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PLoS By Category | Recent PLoS Articles
Mental Health - Neurological Disorders - Neuroscience - Radiology and Medical Imaging

Sexual Dimorphism in Healthy Aging and Mild Cognitive Impairment: A DTI Study
Published: Monday, July 02, 2012
Author: Laurence O’Dwyer et al.

by Laurence O’Dwyer, Franck Lamberton, Arun L. W. Bokde, Michael Ewers, Yetunde O. Faluyi, Colby Tanner, Bernard Mazoyer, Desmond O’Neill, Máiréad Bartley, Rónán Collins, Tara Coughlan, David Prvulovic, Harald Hampel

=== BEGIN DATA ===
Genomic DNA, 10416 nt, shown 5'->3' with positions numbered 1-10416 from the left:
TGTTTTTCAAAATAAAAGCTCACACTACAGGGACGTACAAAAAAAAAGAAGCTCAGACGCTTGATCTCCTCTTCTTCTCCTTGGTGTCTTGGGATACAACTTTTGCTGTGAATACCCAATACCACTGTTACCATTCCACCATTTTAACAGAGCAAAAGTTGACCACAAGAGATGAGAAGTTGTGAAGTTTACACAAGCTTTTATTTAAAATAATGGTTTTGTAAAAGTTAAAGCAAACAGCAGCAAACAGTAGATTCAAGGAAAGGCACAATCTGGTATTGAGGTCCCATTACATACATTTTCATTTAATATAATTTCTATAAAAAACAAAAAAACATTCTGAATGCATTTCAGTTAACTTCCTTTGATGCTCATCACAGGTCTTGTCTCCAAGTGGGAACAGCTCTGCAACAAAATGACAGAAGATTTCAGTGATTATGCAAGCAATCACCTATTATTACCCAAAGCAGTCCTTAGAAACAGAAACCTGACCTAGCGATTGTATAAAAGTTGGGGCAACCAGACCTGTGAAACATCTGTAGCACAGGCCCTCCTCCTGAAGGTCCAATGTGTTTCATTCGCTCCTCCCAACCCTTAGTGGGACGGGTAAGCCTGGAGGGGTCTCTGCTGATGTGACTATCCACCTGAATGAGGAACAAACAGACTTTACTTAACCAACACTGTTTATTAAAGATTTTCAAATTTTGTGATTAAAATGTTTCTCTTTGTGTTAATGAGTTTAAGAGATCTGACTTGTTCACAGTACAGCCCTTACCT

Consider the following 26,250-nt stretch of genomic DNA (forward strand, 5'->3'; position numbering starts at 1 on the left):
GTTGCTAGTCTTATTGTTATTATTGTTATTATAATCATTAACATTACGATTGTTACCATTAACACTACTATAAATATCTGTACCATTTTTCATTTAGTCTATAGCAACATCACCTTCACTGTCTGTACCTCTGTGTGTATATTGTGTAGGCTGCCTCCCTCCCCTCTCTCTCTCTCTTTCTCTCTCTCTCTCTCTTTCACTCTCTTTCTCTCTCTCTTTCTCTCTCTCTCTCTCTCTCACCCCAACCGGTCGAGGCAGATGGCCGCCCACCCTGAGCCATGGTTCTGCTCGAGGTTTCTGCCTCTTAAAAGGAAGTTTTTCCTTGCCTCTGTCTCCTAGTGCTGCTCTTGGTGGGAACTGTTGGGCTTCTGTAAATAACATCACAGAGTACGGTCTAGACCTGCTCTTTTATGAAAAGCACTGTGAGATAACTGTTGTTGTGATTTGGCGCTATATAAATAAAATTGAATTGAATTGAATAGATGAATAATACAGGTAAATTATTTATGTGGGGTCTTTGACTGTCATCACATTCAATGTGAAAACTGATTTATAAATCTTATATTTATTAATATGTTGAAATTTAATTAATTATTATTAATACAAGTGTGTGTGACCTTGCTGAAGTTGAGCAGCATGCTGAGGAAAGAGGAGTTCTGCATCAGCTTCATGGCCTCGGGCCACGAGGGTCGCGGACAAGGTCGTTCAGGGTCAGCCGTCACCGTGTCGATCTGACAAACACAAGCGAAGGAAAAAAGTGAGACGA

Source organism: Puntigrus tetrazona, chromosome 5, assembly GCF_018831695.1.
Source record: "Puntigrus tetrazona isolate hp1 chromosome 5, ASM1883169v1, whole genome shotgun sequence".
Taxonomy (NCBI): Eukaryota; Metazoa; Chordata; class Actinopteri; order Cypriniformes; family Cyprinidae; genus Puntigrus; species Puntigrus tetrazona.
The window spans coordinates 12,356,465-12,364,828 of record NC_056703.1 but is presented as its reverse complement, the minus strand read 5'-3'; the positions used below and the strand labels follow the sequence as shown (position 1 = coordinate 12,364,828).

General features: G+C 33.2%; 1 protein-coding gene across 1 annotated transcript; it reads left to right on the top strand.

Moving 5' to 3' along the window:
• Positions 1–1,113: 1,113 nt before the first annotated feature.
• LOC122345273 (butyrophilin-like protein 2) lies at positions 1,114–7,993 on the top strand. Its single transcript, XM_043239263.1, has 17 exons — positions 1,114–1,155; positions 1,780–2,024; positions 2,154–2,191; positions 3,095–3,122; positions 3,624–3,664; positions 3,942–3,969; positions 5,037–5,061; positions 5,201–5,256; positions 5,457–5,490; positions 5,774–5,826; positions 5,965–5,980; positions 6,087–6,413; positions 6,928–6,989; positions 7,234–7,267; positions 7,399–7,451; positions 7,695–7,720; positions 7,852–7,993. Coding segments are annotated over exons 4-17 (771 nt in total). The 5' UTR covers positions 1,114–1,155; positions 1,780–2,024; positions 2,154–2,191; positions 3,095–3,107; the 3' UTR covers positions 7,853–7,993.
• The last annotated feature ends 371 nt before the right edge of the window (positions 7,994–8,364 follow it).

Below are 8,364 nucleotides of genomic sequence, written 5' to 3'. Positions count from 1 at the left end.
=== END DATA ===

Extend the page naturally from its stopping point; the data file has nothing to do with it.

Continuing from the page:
Previous PET and MRI studies have indicated that the degree to which pathology translates into clinical symptoms is strongly dependent on sex with women more likely to express pathology as a diagnosis of AD, whereas men are more resistant to clinical symptoms in the face of the same degree of pathology. Here we use DTI to investigate the difference between male and female white matter tracts in healthy older participants (24 women, 16 men) and participants with mild cognitive impairment (21 women, 12 men). Differences between control and MCI participants were found in fractional anisotropy (FA), radial diffusion (DR), axial diffusion (DA) and mean diffusion (MD). A significant main effect of sex was also reported for FA, MD and DR indices, with male control and male MCI participants having significantly more microstructural damage than their female counterparts. There was no sex by diagnosis interaction. Male MCIs also had significantly less normalised grey matter (GM) volume than female MCIs. However, in terms of absolute brain volume, male controls had significantly more brain volume than female controls. Normalised GM and WM volumes were found to decrease significantly with age with no age by sex interaction. Overall, these data suggest that the same degree of cognitive impairment is associated with greater structural damage in men compared with women.
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